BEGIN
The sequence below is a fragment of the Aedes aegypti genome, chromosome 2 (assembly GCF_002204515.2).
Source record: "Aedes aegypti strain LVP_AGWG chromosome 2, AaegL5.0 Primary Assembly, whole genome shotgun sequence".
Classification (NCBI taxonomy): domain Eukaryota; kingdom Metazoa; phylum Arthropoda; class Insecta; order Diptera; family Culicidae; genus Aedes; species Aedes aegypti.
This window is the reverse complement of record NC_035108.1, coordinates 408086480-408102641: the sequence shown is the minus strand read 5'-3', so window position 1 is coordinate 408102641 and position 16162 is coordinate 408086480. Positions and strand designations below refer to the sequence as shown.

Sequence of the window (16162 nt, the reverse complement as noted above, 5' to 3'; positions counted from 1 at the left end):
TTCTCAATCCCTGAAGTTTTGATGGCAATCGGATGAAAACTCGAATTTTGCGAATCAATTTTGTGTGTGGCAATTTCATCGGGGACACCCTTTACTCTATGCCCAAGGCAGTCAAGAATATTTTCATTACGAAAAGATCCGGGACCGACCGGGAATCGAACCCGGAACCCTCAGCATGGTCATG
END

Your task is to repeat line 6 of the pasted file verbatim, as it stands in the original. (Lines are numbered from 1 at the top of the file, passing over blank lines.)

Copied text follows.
TTCTCAATCCCTGAAGTTTTGATGGCAATCGGATGAAAACTCGAATTTTGCGAATCAATTTTGTGTGTGGCAATTTCATCGGGGACACCCTTTACTCTATGCCCAAGGCAGTCAAGAATATTTTCATTACGAAAAGATCCGGGACCGACCGGGAATCGAACCCGGAACCCTCAGCATGGTCATG